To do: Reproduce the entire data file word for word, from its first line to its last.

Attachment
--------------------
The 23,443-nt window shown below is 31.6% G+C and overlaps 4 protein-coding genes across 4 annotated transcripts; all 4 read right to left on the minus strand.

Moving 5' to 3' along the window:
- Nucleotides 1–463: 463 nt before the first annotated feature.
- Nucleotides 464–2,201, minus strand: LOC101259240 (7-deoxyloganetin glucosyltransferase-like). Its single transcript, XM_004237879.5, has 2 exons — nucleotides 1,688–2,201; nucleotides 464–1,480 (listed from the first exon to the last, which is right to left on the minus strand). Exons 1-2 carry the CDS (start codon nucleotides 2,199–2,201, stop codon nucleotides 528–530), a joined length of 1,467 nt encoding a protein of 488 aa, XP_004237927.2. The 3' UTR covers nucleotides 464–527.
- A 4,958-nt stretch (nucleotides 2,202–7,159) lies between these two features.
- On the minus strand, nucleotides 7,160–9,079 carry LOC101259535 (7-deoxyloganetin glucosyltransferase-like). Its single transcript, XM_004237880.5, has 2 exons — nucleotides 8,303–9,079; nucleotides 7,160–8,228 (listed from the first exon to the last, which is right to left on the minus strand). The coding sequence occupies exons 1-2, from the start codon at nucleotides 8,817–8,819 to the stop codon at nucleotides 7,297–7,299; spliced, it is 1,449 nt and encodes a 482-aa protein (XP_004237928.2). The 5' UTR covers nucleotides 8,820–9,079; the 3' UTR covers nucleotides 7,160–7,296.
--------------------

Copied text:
The 23,443-nt window shown below is 31.6% G+C and overlaps 4 protein-coding genes across 4 annotated transcripts; all 4 read right to left on the minus strand.

Moving 5' to 3' along the window:
- Nucleotides 1–463: 463 nt before the first annotated feature.
- Nucleotides 464–2,201, minus strand: LOC101259240 (7-deoxyloganetin glucosyltransferase-like). Its single transcript, XM_004237879.5, has 2 exons — nucleotides 1,688–2,201; nucleotides 464–1,480 (listed from the first exon to the last, which is right to left on the minus strand). Exons 1-2 carry the CDS (start codon nucleotides 2,199–2,201, stop codon nucleotides 528–530), a joined length of 1,467 nt encoding a protein of 488 aa, XP_004237927.2. The 3' UTR covers nucleotides 464–527.
- A 4,958-nt stretch (nucleotides 2,202–7,159) lies between these two features.
- On the minus strand, nucleotides 7,160–9,079 carry LOC101259535 (7-deoxyloganetin glucosyltransferase-like). Its single transcript, XM_004237880.5, has 2 exons — nucleotides 8,303–9,079; nucleotides 7,160–8,228 (listed from the first exon to the last, which is right to left on the minus strand). The coding sequence occupies exons 1-2, from the start codon at nucleotides 8,817–8,819 to the stop codon at nucleotides 7,297–7,299; spliced, it is 1,449 nt and encodes a 482-aa protein (XP_004237928.2). The 5' UTR covers nucleotides 8,820–9,079; the 3' UTR covers nucleotides 7,160–7,296.